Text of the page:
In a culture of cookie cutter homes, Shingle Style architecture stands out and is cherished for its freeing and unique characteristics. Simple, yet beautiful, this architectural style is a true expression of American individualism and casual living. Born in the late 1800’s along the New England coastline, the Shingle Style derives its name from the fact that the house, and sometimes the roof, is usually clad with cedar shingles. If you thinking about a home renovation, architecture of Shingle Style homes should be considered for its historical roots, inspiration and for all of the benefits that this traditional yet modern design approach has to offer.
Shingle Style Homes’ Benefits
Freedom – Shingle Style architecture embodies casual functionality, freedom of expression, and flexibility of design. Whether you are planning a simple remodel, or are starting from scratch, ideas for a unique residence can be drawn from this historical style. Shingle Style home features characteristics like free flowing, open floor plans, large quantities of windows and light, wrap-around porches, nooks, and window seats. Modern Shingle Style homes easily incorporate all the latest technologies and systems, within an open, modern floor plan and a traditional exterior. Consider installing a bay style window with a cushioned reading nook, or a built-in bookcase.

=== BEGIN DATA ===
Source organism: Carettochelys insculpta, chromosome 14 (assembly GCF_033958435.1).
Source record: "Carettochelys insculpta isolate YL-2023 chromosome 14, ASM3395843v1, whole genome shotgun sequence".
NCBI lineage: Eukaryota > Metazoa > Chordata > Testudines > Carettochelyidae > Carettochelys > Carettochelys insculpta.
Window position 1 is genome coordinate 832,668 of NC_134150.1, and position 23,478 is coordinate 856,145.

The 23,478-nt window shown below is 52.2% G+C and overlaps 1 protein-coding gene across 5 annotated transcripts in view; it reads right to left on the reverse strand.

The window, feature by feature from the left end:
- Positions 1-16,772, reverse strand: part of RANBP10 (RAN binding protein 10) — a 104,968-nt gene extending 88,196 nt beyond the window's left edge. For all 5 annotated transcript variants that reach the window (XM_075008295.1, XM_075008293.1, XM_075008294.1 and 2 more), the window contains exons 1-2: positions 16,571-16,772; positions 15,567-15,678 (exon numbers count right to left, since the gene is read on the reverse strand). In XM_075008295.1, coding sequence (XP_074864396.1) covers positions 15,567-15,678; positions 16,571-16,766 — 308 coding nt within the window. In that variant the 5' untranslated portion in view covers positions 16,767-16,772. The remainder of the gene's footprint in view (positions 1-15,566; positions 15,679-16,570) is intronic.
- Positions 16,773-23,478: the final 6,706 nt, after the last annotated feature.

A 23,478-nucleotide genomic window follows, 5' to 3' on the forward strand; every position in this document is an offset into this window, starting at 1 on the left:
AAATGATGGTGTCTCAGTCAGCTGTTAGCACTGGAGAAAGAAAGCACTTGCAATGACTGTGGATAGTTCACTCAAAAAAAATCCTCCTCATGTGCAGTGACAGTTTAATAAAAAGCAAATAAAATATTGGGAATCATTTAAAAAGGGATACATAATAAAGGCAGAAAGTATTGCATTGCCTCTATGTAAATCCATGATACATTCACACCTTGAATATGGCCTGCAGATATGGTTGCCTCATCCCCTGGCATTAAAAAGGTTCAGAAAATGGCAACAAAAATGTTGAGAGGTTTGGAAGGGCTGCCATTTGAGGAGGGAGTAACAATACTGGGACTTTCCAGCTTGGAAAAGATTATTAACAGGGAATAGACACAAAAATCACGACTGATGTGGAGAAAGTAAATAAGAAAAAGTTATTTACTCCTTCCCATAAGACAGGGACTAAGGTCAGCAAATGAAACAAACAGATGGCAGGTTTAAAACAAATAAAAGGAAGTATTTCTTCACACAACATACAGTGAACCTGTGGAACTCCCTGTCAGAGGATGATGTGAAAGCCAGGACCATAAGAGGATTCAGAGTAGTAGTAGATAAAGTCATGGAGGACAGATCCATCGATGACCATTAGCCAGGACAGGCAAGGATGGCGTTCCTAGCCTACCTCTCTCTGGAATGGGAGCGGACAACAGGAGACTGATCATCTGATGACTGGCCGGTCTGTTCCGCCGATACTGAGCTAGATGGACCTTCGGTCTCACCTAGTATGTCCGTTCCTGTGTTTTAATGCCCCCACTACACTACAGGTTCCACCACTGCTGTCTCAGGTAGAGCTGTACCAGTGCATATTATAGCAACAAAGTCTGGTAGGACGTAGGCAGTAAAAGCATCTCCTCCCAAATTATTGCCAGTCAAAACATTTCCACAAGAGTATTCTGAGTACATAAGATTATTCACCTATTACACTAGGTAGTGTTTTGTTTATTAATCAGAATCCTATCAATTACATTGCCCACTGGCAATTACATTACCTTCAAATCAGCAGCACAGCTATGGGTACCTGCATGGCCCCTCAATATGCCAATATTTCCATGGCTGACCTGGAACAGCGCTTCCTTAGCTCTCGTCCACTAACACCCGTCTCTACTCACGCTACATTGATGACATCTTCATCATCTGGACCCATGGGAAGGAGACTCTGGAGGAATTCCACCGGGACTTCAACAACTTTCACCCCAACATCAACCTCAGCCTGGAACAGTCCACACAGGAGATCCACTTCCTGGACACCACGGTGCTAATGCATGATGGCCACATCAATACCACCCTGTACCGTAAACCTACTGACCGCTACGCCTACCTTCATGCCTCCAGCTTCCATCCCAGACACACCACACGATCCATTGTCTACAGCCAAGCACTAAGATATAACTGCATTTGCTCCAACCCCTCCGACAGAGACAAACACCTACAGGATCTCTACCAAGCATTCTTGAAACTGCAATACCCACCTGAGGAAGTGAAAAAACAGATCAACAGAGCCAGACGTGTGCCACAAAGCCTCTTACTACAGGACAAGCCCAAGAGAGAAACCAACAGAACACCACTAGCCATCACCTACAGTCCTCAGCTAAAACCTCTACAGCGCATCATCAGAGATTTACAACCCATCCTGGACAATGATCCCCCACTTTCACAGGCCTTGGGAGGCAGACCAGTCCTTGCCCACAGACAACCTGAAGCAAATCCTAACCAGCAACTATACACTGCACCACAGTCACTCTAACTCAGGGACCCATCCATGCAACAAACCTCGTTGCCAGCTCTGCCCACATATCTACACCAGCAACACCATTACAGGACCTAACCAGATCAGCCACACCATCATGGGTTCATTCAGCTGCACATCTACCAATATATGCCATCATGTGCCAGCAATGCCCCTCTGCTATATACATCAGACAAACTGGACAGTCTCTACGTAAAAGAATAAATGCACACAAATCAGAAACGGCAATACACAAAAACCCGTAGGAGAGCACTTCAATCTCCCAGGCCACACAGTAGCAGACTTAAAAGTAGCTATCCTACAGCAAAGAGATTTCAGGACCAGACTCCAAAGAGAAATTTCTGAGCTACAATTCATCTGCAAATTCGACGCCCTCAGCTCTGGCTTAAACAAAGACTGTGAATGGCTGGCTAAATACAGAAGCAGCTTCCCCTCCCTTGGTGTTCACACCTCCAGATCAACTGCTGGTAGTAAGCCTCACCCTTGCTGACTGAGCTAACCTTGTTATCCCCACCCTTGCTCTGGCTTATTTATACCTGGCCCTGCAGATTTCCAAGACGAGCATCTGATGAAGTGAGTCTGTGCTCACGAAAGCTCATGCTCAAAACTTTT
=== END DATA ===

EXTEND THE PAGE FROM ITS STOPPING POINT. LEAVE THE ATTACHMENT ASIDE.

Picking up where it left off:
Simplicity – The Shingle Style is not based on ornate decorations and intricate design usually associated with the Victorian era. Instead, this architectural design favors the emphasis on the functional volumes of the residence, wrapped in cedar shingles. Influenced by the Arts and Crafts Movement of the late 1800’s, the Shingle Style is noted for its lack of elaborate decoration, and puts more focus on the unique construction of the home itself. In its original incarnation as seaside vacation homes for wealthy New Englanders, the Shingle Style was the first prototype of an open, functional, casual living style and is considered by architectural historians as the first truly modern American style.
Natural – Connecting to nature is another hallmark of the Shingle Style. Typically, these homes were built on stone foundations that appeared to emerge from the ground; and the wood construction, with cedar wood siding and stained or painted trim, added to its ability to blend in with its natural surroundings. This naturalistic approach to design was often an exterior and interior theme, with the intent of bringing the outside into the house through large glass openings and outdoor living spaces. Over the past 100+ years, this inside/outside approach has evolved and can be seen in the plans of many of the finer homes being built today.
In conclusion, the Shingle Style homes should be considered for its many benefits as a traditional yet modern home. Take inspiration from this truly American architectural style, and you and your architect will have the freedom to create a one of a kind house or renovation.